Two American Oystercatchers wade a tide pool in Ecuador’s Galapagos Islands looking for their next meal. Typical of the wildlife of these islands, this pair was completely oblivious to our presence.
I really like the parallel images framed in the deep blue. The complementary colors of blue and orange with the contrasting black and white all make this a powerful image. Getting down nearly level with the birds gives a good perspective on what they see.
American Oystercatchers reside on much of the Atlantic and Pacific coasts of both North and South America. When quick enough it will jab its bill into an open oyster, clam or mussel to devour the contents. If that does not work, they will simply hammer on the shell to break it open. This species sometimes mates for life, and it is not unusual for one male and two females to share a nest and responsibilities of rearing the young.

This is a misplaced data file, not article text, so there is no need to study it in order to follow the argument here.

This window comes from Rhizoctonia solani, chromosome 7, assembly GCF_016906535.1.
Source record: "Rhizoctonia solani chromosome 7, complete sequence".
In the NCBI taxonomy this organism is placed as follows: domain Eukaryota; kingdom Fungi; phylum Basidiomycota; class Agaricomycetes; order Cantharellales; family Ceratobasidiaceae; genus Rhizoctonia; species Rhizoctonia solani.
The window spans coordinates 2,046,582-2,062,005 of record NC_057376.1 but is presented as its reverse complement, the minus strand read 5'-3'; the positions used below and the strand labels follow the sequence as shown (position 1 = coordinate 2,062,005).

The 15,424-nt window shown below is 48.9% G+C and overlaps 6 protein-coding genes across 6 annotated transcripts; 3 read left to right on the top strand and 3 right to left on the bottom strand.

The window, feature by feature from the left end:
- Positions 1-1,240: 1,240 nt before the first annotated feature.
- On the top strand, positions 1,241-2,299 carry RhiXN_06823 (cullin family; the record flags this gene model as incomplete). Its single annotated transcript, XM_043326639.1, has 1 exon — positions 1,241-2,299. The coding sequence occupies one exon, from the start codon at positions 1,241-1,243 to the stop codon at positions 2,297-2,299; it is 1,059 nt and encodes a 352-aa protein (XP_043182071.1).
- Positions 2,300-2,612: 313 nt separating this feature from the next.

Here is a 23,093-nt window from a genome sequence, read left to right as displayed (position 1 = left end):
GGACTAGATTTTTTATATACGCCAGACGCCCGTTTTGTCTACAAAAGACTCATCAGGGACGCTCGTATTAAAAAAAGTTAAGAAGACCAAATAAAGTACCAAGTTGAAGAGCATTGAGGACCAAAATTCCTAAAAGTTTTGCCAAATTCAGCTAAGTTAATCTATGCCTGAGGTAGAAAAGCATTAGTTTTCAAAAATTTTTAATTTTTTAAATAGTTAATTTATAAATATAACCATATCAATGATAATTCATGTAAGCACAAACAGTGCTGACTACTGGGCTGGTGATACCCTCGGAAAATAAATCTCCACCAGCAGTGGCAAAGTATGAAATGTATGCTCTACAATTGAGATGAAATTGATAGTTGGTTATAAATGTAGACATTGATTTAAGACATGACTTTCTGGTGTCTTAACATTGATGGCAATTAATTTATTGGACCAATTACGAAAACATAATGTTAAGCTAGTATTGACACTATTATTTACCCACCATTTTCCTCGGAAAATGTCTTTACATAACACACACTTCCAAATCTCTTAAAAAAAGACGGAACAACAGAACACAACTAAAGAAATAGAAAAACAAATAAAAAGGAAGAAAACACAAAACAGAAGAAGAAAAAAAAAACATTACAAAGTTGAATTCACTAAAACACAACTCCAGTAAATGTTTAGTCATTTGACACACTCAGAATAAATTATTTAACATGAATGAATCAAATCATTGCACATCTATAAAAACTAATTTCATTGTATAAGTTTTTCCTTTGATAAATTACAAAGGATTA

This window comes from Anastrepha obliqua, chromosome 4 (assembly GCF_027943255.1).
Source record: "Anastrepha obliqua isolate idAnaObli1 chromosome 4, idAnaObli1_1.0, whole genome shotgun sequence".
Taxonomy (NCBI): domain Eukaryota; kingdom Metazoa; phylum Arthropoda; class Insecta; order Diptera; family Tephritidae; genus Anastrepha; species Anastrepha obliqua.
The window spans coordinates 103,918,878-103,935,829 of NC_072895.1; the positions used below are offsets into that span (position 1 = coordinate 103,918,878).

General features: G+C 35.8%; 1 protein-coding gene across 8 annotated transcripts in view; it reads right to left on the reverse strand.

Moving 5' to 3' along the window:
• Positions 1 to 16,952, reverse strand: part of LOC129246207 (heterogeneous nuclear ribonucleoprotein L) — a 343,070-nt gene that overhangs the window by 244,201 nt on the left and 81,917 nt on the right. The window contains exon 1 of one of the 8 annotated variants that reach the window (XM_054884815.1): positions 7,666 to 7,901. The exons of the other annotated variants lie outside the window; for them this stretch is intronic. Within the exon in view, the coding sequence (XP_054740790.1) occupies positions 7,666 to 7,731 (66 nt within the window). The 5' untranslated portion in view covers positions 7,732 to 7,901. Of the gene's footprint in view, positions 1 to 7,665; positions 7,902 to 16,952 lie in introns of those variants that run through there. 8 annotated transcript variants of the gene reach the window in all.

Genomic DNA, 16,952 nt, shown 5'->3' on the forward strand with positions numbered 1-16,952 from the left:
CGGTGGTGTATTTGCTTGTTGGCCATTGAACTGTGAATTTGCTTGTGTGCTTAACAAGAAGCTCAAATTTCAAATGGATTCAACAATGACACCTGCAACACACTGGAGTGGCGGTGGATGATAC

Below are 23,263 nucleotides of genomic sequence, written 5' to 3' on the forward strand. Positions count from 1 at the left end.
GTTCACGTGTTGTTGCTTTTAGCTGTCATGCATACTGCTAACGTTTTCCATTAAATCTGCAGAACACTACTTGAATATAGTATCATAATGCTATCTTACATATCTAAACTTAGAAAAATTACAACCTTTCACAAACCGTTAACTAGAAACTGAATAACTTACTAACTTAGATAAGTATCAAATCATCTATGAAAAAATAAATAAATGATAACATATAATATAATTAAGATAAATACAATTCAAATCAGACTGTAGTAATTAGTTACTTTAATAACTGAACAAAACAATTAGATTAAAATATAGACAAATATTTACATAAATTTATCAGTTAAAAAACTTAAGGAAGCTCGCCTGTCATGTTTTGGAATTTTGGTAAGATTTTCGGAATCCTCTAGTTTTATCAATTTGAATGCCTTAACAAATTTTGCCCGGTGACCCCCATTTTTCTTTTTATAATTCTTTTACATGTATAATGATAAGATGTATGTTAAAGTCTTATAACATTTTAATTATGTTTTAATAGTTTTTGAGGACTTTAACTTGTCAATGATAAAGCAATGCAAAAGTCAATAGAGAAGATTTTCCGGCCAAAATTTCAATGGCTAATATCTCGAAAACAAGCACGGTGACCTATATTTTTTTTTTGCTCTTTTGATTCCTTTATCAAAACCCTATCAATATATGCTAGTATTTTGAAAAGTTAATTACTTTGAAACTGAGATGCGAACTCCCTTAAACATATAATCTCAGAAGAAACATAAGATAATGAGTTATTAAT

Photographer Chris and painter Robin Rohwer each week share a painting or photograph that captured their interest in hopes that it will also capture yours. Their website is www.ChristopherRobinArts.com. Email them at ChristopherRobinArts@gmail.com. If a particular piece interests you for your home or office, please contact them. All works are copyright protected.